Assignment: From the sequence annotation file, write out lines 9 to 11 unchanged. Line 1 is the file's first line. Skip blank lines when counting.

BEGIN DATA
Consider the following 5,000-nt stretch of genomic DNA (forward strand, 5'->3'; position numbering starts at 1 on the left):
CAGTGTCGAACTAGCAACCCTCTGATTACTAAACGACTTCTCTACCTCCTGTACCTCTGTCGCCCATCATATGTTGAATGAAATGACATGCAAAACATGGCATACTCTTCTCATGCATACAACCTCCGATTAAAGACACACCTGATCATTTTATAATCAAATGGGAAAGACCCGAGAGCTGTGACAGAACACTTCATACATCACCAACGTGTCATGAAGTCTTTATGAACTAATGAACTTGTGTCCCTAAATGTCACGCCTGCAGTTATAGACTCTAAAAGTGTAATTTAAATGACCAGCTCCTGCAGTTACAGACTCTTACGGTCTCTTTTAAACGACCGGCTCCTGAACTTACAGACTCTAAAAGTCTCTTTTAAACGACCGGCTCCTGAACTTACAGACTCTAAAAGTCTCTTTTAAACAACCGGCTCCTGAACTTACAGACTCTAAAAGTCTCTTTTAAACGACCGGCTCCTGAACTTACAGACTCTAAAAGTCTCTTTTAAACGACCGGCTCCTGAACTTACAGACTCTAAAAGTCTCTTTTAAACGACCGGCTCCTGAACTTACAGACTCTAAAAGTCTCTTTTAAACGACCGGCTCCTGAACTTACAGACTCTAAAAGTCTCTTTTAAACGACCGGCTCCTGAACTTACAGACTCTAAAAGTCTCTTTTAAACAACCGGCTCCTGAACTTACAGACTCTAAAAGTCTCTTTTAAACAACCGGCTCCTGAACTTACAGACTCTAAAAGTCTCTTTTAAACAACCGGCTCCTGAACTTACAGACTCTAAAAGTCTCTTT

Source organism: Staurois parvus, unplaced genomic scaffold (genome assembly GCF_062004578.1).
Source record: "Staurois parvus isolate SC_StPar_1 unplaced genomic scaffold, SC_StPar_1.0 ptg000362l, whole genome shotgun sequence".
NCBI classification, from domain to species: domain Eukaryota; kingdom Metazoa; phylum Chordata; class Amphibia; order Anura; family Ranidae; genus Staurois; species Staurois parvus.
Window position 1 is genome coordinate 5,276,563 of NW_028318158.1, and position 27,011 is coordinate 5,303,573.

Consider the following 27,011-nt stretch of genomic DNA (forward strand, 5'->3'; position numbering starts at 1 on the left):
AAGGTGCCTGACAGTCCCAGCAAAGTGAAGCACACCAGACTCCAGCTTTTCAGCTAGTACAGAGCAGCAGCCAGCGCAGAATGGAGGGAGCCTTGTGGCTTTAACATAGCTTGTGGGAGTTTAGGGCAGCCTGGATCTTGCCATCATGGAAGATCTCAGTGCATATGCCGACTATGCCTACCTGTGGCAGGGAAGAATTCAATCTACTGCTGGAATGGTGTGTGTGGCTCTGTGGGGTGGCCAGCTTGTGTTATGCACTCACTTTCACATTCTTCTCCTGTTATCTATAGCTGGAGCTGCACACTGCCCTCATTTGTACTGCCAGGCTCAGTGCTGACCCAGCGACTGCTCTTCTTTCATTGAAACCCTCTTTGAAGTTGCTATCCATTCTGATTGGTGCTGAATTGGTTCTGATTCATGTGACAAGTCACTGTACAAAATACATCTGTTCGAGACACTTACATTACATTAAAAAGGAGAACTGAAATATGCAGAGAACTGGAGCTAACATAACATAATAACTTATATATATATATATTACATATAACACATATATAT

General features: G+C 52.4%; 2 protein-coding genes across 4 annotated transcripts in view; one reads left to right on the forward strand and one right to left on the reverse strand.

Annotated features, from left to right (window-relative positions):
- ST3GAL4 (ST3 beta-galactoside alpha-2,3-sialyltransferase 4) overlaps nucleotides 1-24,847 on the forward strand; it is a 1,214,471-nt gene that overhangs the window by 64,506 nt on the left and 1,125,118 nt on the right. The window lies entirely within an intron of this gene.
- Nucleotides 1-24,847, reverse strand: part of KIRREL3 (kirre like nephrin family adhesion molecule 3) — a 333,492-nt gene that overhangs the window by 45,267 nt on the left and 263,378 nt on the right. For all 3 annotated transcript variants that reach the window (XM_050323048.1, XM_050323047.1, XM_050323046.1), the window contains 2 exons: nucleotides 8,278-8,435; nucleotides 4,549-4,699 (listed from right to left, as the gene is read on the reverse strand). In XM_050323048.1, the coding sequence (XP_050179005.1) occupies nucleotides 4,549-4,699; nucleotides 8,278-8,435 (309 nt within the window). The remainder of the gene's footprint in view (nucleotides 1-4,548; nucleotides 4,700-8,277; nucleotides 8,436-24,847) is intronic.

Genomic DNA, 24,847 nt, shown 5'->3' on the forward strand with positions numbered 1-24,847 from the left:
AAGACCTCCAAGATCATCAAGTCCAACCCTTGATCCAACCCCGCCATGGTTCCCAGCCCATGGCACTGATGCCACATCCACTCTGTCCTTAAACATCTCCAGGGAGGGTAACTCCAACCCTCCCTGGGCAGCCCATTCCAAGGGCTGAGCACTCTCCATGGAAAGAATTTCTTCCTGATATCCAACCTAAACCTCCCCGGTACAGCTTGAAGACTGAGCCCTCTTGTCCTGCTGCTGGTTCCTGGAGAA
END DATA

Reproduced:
General features: G+C 52.4%; 2 protein-coding genes across 4 annotated transcripts in view; one reads left to right on the forward strand and one right to left on the reverse strand.

Annotated features, from left to right (window-relative positions):
- ST3GAL4 (ST3 beta-galactoside alpha-2,3-sialyltransferase 4) overlaps nucleotides 1-24,847 on the forward strand; it is a 1,214,471-nt gene that overhangs the window by 64,506 nt on the left and 1,125,118 nt on the right. The window lies entirely within an intron of this gene.